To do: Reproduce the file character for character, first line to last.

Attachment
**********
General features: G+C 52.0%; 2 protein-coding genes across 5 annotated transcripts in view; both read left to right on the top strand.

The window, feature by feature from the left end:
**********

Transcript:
General features: G+C 52.0%; 2 protein-coding genes across 5 annotated transcripts in view; both read left to right on the top strand.

The window, feature by feature from the left end: